After the previous round of discussion, I met up with Christine again to go through my example of being financially free or liability free. We discussed, calculated and then compared these two scenarios; if I were to stay liability free from age 35 till retirement, and if I were to invest in a property. Which of these scenarios can bring me closer to being financially free at age 65.
If you haven’t read the part 1 of this article, you can read it here.
Before we begin the discussion here, I would like to do a simple disclaimer here. The example illustrates here applies ONLY to my unique situation. Different people will have their own unique situation. Therefore do engage a good advisor to find out your own unique situation and develop the best stratgies in moving forward.
Lets get started.
We did a quick analysis on the assumption that I am liability free at age 35. Meaning, at age 35, I have a fully paid HDB flat and there are no other liabilities or any other financial obligations from age 35 onwards till retirement. In addition, at the age of 35, I have saved a cash amount of $140,000 in my bank account.
I figure out based on my income and expenses, that I should be able to save $3,000 a month consistently. Also assuming that I intend to retire at the age of 65.
I think I should be confident of getting a 3% return from my $3,000 monthly savings. If I am successful in doing that for 30 years, this savings should grow to a total of $2.092M. It’s quite a huge amount of money!
My intention is to be able to spend $3,000 per month (based on today’s standard level of living) at retirement.
Therefore taken into account 3% inflation over the next 30 years, the equivalent value of a $3,000 that I need today is a $7,281.79, 30 years later.
In the period of my retirement, I assume that inflation will continue to stay at 3% throughout my retirement. I will expect myself to be a lower risk taker at retirement, and I think I will expect only 1% returns from my retirement funds.
If I were to save the $3000 and stay liability free till age 65
After calculations, I figure out that the $2.092M that I save can last me for 19.5 years in my retirement age of 65. Not too bad!
However my retirement funds will likely to run out at round age 85. Therefore if I were outlive age 85, I may have a risk of not having sufficent for my retirement.
What if I were to put a portion of the $3000 into a property investment?
Assuming if I were to purchase a property and split the $3000 into savings and buying a property. How will my retirement looks like?
For the Property investment, assuming I bought a $700k studio condo, I will spend my $140k savings for the downpayment.
Here will be the breakdown of my property loan details, rent and other expenses:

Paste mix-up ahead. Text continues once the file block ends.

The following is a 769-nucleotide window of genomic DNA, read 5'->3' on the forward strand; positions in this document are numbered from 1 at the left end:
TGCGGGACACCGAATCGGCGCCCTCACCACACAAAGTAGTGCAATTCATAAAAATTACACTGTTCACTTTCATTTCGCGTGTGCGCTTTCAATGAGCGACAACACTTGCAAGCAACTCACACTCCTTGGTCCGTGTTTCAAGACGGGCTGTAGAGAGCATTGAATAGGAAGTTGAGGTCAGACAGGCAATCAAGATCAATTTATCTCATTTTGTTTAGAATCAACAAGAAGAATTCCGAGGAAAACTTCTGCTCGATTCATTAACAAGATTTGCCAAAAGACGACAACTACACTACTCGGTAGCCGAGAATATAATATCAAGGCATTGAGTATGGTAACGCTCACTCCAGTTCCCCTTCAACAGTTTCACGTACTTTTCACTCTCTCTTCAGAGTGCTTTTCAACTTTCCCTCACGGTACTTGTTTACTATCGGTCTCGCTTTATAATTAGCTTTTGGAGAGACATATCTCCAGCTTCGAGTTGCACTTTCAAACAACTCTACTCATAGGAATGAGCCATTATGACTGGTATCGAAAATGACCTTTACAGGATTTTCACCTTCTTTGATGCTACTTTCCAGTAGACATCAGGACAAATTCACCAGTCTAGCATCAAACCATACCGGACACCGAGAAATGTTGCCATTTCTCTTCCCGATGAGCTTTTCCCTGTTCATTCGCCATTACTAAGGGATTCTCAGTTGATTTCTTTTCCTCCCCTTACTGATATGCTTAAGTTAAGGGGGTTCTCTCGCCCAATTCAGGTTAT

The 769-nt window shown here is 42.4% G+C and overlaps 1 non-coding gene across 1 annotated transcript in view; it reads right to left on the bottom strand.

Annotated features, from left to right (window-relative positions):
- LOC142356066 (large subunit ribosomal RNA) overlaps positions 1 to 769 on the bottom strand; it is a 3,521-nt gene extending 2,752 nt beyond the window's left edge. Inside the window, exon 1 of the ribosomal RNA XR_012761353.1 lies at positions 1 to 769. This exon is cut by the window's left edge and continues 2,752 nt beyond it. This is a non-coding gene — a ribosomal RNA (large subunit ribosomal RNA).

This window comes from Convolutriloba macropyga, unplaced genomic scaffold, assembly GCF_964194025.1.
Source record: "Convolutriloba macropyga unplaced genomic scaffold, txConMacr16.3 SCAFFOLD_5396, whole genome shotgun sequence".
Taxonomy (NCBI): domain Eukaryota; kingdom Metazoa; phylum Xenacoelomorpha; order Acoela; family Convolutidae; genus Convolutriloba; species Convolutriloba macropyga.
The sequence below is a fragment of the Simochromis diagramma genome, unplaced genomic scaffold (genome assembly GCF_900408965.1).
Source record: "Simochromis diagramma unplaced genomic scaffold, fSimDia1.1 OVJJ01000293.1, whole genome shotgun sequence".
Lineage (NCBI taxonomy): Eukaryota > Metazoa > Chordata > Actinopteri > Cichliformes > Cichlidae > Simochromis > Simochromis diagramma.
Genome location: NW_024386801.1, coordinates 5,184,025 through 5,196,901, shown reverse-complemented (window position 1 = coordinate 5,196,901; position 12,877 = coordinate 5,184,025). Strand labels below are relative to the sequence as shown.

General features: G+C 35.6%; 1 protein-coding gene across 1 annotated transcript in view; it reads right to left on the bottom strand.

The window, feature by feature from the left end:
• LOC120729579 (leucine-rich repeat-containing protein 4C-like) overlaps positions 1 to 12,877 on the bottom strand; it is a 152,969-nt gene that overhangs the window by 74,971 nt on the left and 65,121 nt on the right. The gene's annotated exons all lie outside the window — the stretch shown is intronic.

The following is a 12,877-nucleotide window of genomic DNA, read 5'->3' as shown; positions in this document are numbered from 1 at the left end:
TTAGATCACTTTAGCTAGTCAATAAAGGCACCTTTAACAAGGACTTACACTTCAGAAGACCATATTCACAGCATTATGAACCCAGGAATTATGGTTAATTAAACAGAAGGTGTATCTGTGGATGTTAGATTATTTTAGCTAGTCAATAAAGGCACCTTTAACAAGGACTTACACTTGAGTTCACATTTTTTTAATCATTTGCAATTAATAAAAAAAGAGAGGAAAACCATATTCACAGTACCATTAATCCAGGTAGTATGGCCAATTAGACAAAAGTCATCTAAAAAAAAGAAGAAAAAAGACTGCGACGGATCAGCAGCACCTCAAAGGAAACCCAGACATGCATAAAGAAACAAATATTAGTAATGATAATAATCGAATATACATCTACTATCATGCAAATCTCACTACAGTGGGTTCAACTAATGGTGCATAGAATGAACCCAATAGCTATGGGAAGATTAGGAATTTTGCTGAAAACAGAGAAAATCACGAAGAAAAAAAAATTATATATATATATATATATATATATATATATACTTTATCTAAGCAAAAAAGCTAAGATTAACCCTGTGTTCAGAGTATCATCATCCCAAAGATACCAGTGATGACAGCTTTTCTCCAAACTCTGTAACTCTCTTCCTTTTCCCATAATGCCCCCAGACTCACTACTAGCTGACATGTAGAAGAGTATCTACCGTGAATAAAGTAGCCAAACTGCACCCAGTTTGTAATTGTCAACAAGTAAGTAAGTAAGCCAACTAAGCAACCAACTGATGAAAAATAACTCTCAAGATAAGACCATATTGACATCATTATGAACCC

$3,000 (Savings) + $2,000 (Rental) = $5,000
$2,212.68 (Instalment) + $300 (Maintenance fees) + $500 (Property tax & others) = $3,012.67
Nett cash flow
$5,000 (Total expenses) – $3,012.67 (Cash flow) = $1,987.32
If I should save the $1,987.32 with 3% return save for the next 30 years, I should be able to save $1.157M.
Retirement Calculation, if I were to buy a property and save the difference
I should have fully paid the studio condo loan by age 65. If the rental were to stay the same at $2,000 and the rental yield increase is in line with inflation, the studio apartment should be giving me $2,000 of monthly retirement funds based on today standard of living. So if I need $3,000 (based on today’s standard of living), and the rental is already giving me $2,000, the additional amount I need is $1,000 (Intended retirement spending $3000 – rental return $2,000).
Similarly, taken into account inflation over the next 30 years for at 3%, the $1,000 that I need today is $2,427.26, 30 years later.
After calculations, I figure out that I my $1.157M can last me for 29.2 years. This figure looks better than the previous case that if I were to be liability free. However my retirement funds will runs out at age 94.
In the case that my funds were to run out, I still have a fully paid studio apartment with I can sell to encash it, or I can lower my standard of living by just living on the rental.
Looking even further, the studio apartment could potentially be a legacy planning asset for my future generations. I will explore more into this subject matter in the future.
On paper, it may seems that buying a property is a better decision. Do note that this scenario may not be applicable to everyone. The simple illustration here may deviate from the actual investment situation due to market risk, fluctuations of rental returns, other costs and other factors. Therefore do take a look at my previous article on risk management before embarking on any property investment and engage a investment to advice you.
If you are keen to find out more, do drop me a note here.